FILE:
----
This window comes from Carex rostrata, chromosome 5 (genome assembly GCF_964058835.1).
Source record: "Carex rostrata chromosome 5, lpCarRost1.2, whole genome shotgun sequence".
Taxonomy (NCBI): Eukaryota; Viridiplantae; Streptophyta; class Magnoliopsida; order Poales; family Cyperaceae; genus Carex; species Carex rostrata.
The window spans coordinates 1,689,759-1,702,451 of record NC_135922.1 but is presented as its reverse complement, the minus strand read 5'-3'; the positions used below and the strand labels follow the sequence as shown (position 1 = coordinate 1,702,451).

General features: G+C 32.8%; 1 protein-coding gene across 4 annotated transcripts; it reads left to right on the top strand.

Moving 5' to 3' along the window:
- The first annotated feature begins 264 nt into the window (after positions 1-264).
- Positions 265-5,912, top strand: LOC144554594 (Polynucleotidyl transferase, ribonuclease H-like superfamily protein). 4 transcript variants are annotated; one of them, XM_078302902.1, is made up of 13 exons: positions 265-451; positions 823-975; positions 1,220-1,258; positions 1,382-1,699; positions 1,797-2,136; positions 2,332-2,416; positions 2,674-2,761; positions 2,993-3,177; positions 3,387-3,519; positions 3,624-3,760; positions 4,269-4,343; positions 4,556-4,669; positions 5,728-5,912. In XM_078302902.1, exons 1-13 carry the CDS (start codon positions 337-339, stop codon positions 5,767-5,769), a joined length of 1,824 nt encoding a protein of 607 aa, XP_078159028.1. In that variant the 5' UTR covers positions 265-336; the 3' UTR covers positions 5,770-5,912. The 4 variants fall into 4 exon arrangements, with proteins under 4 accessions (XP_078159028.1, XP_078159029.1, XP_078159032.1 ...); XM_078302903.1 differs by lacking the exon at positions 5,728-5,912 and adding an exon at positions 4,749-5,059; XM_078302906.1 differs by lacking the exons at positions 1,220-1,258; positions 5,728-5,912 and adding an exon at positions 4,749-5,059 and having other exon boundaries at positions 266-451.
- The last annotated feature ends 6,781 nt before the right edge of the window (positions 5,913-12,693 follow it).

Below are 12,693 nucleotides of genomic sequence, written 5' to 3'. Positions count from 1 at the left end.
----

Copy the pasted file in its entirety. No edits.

This window comes from Carex rostrata, chromosome 5 (genome assembly GCF_964058835.1).
Source record: "Carex rostrata chromosome 5, lpCarRost1.2, whole genome shotgun sequence".
Taxonomy (NCBI): Eukaryota; Viridiplantae; Streptophyta; class Magnoliopsida; order Poales; family Cyperaceae; genus Carex; species Carex rostrata.
The window spans coordinates 1,689,759-1,702,451 of record NC_135922.1 but is presented as its reverse complement, the minus strand read 5'-3'; the positions used below and the strand labels follow the sequence as shown (position 1 = coordinate 1,702,451).

General features: G+C 32.8%; 1 protein-coding gene across 4 annotated transcripts; it reads left to right on the top strand.

Moving 5' to 3' along the window:
- The first annotated feature begins 264 nt into the window (after positions 1-264).
- Positions 265-5,912, top strand: LOC144554594 (Polynucleotidyl transferase, ribonuclease H-like superfamily protein). 4 transcript variants are annotated; one of them, XM_078302902.1, is made up of 13 exons: positions 265-451; positions 823-975; positions 1,220-1,258; positions 1,382-1,699; positions 1,797-2,136; positions 2,332-2,416; positions 2,674-2,761; positions 2,993-3,177; positions 3,387-3,519; positions 3,624-3,760; positions 4,269-4,343; positions 4,556-4,669; positions 5,728-5,912. In XM_078302902.1, exons 1-13 carry the CDS (start codon positions 337-339, stop codon positions 5,767-5,769), a joined length of 1,824 nt encoding a protein of 607 aa, XP_078159028.1. In that variant the 5' UTR covers positions 265-336; the 3' UTR covers positions 5,770-5,912. The 4 variants fall into 4 exon arrangements, with proteins under 4 accessions (XP_078159028.1, XP_078159029.1, XP_078159032.1 ...); XM_078302903.1 differs by lacking the exon at positions 5,728-5,912 and adding an exon at positions 4,749-5,059; XM_078302906.1 differs by lacking the exons at positions 1,220-1,258; positions 5,728-5,912 and adding an exon at positions 4,749-5,059 and having other exon boundaries at positions 266-451.
- The last annotated feature ends 6,781 nt before the right edge of the window (positions 5,913-12,693 follow it).

Below are 12,693 nucleotides of genomic sequence, written 5' to 3'. Positions count from 1 at the left end.